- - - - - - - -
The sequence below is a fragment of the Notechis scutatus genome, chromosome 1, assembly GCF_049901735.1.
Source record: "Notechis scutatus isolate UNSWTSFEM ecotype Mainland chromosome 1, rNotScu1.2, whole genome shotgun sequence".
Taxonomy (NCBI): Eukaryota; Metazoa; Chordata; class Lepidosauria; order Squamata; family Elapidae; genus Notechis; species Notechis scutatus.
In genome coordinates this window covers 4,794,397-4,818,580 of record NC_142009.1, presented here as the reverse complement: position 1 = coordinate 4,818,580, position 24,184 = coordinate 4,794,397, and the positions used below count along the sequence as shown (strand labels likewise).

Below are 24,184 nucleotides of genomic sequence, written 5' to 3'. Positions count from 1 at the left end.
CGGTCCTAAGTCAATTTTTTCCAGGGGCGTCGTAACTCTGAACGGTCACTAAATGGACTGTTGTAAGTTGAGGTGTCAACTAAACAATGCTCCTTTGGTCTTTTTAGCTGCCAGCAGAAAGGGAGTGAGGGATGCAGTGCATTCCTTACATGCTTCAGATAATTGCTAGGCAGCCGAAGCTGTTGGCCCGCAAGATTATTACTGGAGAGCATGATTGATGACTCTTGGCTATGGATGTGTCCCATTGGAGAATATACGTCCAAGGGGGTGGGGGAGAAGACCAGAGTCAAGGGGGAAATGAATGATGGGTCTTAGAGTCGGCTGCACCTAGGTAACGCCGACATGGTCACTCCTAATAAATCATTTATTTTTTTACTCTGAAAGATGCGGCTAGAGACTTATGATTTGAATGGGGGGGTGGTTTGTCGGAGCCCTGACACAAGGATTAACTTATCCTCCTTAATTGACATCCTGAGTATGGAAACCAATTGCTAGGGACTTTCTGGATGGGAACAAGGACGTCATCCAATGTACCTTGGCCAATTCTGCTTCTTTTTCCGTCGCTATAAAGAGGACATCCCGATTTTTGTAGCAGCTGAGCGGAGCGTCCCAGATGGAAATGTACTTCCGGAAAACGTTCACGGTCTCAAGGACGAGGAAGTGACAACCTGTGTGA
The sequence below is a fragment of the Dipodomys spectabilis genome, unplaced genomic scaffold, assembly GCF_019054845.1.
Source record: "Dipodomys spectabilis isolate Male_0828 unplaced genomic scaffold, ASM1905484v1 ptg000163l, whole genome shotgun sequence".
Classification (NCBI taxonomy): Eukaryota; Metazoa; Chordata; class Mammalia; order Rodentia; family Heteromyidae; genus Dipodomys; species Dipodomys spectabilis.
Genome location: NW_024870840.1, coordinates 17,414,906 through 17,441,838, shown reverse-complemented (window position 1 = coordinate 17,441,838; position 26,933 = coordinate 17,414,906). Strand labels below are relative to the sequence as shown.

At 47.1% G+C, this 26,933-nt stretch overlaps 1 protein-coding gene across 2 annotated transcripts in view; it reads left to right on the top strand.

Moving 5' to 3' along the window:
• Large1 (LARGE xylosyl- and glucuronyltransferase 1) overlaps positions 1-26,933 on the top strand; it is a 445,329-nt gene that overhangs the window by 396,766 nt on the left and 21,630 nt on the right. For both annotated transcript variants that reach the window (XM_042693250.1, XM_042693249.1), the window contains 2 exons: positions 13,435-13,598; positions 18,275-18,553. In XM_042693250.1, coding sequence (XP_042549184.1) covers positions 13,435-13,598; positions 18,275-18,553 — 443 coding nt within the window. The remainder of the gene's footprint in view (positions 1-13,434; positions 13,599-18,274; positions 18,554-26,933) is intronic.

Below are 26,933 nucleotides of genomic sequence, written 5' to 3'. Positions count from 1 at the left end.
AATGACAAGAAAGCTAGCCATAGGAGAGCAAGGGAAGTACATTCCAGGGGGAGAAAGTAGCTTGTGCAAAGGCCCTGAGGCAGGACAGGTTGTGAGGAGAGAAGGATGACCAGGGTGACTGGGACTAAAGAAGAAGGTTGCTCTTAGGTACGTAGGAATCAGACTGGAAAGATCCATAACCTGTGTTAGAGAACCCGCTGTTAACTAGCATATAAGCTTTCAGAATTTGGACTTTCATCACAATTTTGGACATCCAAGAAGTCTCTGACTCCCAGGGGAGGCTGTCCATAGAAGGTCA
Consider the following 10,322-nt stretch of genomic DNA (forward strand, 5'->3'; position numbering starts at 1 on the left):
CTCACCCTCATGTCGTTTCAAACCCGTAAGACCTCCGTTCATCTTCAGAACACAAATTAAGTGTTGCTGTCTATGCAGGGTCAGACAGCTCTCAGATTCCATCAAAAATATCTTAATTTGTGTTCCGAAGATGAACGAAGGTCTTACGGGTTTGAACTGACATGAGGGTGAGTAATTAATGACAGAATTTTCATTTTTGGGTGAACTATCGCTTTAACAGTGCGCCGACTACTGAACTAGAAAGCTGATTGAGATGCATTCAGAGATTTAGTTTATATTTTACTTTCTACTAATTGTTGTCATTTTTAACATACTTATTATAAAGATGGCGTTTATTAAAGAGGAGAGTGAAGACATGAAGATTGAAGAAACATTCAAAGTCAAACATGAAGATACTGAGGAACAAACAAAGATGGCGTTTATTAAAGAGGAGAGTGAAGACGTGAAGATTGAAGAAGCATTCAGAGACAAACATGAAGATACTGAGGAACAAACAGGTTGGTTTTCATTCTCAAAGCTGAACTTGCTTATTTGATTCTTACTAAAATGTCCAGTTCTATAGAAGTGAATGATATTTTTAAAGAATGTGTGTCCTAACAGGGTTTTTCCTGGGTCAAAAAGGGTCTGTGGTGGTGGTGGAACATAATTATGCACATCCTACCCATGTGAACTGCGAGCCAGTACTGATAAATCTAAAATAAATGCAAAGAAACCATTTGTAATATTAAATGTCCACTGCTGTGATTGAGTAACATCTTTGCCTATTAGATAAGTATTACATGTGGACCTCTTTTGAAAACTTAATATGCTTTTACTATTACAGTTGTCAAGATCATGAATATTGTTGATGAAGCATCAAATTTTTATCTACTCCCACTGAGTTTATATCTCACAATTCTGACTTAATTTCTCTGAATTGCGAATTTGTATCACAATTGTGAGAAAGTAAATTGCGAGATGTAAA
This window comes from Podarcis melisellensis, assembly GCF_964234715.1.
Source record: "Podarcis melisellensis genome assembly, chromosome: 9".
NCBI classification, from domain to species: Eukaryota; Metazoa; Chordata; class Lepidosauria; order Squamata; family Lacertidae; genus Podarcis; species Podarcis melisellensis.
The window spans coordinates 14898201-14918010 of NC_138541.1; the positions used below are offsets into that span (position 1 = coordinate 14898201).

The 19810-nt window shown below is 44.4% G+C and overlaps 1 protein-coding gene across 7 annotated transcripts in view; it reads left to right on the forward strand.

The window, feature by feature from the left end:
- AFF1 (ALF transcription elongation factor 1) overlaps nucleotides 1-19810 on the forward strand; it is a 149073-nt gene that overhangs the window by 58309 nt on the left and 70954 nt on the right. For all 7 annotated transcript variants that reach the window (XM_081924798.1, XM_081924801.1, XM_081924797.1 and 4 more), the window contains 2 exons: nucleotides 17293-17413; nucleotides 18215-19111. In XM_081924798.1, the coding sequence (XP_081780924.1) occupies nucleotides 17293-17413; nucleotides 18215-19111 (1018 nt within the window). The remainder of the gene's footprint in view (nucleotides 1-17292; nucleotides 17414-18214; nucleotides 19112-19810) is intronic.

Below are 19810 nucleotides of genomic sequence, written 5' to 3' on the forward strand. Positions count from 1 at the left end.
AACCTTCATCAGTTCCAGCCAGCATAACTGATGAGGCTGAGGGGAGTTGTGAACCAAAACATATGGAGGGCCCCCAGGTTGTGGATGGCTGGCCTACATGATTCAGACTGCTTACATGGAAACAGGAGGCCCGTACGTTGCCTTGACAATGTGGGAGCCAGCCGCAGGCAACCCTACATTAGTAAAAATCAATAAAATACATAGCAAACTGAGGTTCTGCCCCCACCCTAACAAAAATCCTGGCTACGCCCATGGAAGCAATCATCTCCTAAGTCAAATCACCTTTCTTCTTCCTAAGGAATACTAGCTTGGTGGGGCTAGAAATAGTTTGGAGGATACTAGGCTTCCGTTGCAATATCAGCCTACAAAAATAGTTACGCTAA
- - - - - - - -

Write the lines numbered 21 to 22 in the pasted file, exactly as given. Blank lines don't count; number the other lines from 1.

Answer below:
The window spans coordinates 14898201-14918010 of NC_138541.1; the positions used below are offsets into that span (position 1 = coordinate 14898201).

The 19810-nt window shown below is 44.4% G+C and overlaps 1 protein-coding gene across 7 annotated transcripts in view; it reads left to right on the forward strand.